This week I would like to introduce all of you to a colleague of mine named Kelly McDaniel. Kelly is a Licensed Professional Counselor and Certified Sex Addiction Therapist and the author of the groundbreaking book Ready to Heal that addresses female sex, love and relationship addictions. In her book, she outlines four cultural beliefs that impact women and their ideas about worth, love, and sex. For this reason, her book resonates with women who have been betrayed and women who themselves have been the betrayer.
Kelly is currently working on a new book about Mother Hunger. Mother Hunger is a term that Kelly coined to describe the aching sense of loneliness, worthlessness, and longing for something more that so many of us carry around inside. She connects these persistent and haunting feelings with the absence of nurture, protection and guidance that many individuals experience in infancy and early childhood. According to Kelly, like it or not “our mother is our first love and her care/or lack of care imprints deeper and earlier than other caregivers, leaving a lasting imprint.” “Mother Hunger” in turn shapes the relationship with ourselves and with others and creates susceptibility to addictions or compulsions in our own lives or the lives of those we partner up with.
For many betrayed partners, the journey of healing includes not just addressing the trauma of partner betrayal but also the trauma of the first betrayals that may have been experienced in childhood.
The vast majority of betrayed partners I have worked with have what I call multi-layered trauma. They have experienced some level of childhood neglect or abuse (less than nurturing parenting). As a result, many betrayed partners experience a double whammy where existing childhood wounds made up of fears and insecurities about themselves, their self-worth and their ability to do relationships with others well, get re-activated. The current adult betrayal trauma can feel like it simply affirms your deepest darkest fears about yourself that you have carried since childhood – that somehow you are unworthy, not enough, and undeserving of love, fidelity and loyalty.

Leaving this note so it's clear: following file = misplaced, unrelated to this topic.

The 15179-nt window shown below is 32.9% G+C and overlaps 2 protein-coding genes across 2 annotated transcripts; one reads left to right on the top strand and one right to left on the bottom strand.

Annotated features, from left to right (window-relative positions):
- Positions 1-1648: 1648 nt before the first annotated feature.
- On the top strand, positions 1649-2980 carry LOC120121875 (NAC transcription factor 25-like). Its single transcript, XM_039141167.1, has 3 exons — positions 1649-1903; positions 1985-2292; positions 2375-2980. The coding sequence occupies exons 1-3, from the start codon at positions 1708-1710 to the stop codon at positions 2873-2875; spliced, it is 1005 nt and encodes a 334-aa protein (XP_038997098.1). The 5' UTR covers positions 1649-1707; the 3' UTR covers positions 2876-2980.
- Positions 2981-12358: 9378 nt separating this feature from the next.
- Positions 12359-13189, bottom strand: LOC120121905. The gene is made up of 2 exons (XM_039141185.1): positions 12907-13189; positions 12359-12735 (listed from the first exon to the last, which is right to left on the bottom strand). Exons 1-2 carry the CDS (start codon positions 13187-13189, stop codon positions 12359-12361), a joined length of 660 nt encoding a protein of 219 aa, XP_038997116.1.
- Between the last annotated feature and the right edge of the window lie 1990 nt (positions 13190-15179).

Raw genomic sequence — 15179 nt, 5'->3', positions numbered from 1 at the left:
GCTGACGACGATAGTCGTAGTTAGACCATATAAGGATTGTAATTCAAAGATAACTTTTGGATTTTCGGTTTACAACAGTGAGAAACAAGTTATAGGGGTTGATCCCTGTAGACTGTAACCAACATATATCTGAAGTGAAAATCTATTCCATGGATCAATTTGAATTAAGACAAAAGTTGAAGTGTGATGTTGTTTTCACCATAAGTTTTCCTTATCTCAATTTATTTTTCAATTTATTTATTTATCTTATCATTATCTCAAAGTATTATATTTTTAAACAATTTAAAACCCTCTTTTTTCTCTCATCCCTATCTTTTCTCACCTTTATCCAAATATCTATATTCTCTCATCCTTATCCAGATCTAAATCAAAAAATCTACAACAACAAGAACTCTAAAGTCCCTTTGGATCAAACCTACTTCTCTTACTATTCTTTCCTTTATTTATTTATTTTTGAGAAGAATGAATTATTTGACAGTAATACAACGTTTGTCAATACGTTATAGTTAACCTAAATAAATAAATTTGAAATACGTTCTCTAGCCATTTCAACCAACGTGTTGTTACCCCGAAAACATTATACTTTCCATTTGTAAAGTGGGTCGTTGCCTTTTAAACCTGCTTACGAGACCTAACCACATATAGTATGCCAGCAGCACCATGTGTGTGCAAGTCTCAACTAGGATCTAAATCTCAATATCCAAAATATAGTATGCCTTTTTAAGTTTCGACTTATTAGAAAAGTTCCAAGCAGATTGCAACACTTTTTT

This is the multi-layered trauma that most betrayed partners are faced with. The current adult betrayal activates or piles on top of childhood betrayal and now there is one large throbbing wound that is screaming for relief. The failures of the cheater compound the failures of your parents or caregivers and combine to make most betrayed partners feel like there must be something truly wrong, bad or unlovable about them that the most important people in their lives have let them down again and again.
Because of the way that partner betrayal trauma can re-activate childhood trauma it is vital that betrayed partners get help and support to heal both of these layers. Understanding the wound created by Mother Hunger and how that has manifested in your life and relationships is a key part of this healing process.
To learn more about Mother Hunger, you can click the link below to access a free working paper written by Kelly McDaniel called Mother Hunger: The Legacy of Missing Maternal Love.